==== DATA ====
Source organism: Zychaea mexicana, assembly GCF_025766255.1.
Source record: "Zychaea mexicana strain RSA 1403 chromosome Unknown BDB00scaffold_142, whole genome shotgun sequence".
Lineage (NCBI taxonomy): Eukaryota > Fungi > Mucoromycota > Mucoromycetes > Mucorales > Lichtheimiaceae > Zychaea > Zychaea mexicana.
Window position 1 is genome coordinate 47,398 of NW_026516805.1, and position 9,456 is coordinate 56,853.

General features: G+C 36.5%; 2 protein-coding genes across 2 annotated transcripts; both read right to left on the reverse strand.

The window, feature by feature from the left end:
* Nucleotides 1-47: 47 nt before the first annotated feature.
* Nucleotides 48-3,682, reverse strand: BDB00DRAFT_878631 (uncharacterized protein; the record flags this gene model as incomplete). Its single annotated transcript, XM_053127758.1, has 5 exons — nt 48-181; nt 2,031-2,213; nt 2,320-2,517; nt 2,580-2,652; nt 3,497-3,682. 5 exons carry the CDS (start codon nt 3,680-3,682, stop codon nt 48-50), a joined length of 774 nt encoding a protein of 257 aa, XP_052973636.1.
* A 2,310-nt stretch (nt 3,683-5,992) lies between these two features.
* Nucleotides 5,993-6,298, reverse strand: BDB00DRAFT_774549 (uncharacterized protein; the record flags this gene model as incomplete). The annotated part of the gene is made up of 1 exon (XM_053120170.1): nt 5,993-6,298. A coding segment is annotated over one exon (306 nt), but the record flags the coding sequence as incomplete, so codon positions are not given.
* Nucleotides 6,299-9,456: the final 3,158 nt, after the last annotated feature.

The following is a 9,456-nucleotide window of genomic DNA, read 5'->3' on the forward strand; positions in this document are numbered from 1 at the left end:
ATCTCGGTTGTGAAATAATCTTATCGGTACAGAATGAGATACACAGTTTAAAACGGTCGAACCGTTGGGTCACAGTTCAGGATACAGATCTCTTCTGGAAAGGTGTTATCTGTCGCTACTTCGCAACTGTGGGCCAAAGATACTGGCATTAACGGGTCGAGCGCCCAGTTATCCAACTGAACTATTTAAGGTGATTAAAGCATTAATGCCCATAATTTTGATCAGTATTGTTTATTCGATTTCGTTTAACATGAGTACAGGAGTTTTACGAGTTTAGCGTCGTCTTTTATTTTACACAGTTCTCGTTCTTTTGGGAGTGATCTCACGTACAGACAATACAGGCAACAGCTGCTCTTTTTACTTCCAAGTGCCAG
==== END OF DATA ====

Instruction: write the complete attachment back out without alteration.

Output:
Source organism: Zychaea mexicana, assembly GCF_025766255.1.
Source record: "Zychaea mexicana strain RSA 1403 chromosome Unknown BDB00scaffold_142, whole genome shotgun sequence".
Lineage (NCBI taxonomy): Eukaryota > Fungi > Mucoromycota > Mucoromycetes > Mucorales > Lichtheimiaceae > Zychaea > Zychaea mexicana.
Window position 1 is genome coordinate 47,398 of NW_026516805.1, and position 9,456 is coordinate 56,853.

General features: G+C 36.5%; 2 protein-coding genes across 2 annotated transcripts; both read right to left on the reverse strand.

The window, feature by feature from the left end:
* Nucleotides 1-47: 47 nt before the first annotated feature.
* Nucleotides 48-3,682, reverse strand: BDB00DRAFT_878631 (uncharacterized protein; the record flags this gene model as incomplete). Its single annotated transcript, XM_053127758.1, has 5 exons — nt 48-181; nt 2,031-2,213; nt 2,320-2,517; nt 2,580-2,652; nt 3,497-3,682. 5 exons carry the CDS (start codon nt 3,680-3,682, stop codon nt 48-50), a joined length of 774 nt encoding a protein of 257 aa, XP_052973636.1.
* A 2,310-nt stretch (nt 3,683-5,992) lies between these two features.
* Nucleotides 5,993-6,298, reverse strand: BDB00DRAFT_774549 (uncharacterized protein; the record flags this gene model as incomplete). The annotated part of the gene is made up of 1 exon (XM_053120170.1): nt 5,993-6,298. A coding segment is annotated over one exon (306 nt), but the record flags the coding sequence as incomplete, so codon positions are not given.
* Nucleotides 6,299-9,456: the final 3,158 nt, after the last annotated feature.

The following is a 9,456-nucleotide window of genomic DNA, read 5'->3' on the forward strand; positions in this document are numbered from 1 at the left end:
ATCTCGGTTGTGAAATAATCTTATCGGTACAGAATGAGATACACAGTTTAAAACGGTCGAACCGTTGGGTCACAGTTCAGGATACAGATCTCTTCTGGAAAGGTGTTATCTGTCGCTACTTCGCAACTGTGGGCCAAAGATACTGGCATTAACGGGTCGAGCGCCCAGTTATCCAACTGAACTATTTAAGGTGATTAAAGCATTAATGCCCATAATTTTGATCAGTATTGTTTATTCGATTTCGTTTAACATGAGTACAGGAGTTTTACGAGTTTAGCGTCGTCTTTTATTTTACACAGTTCTCGTTCTTTTGGGAGTGATCTCACGTACAGACAATACAGGCAACAGCTGCTCTTTTTACTTCCAAGTGCCAG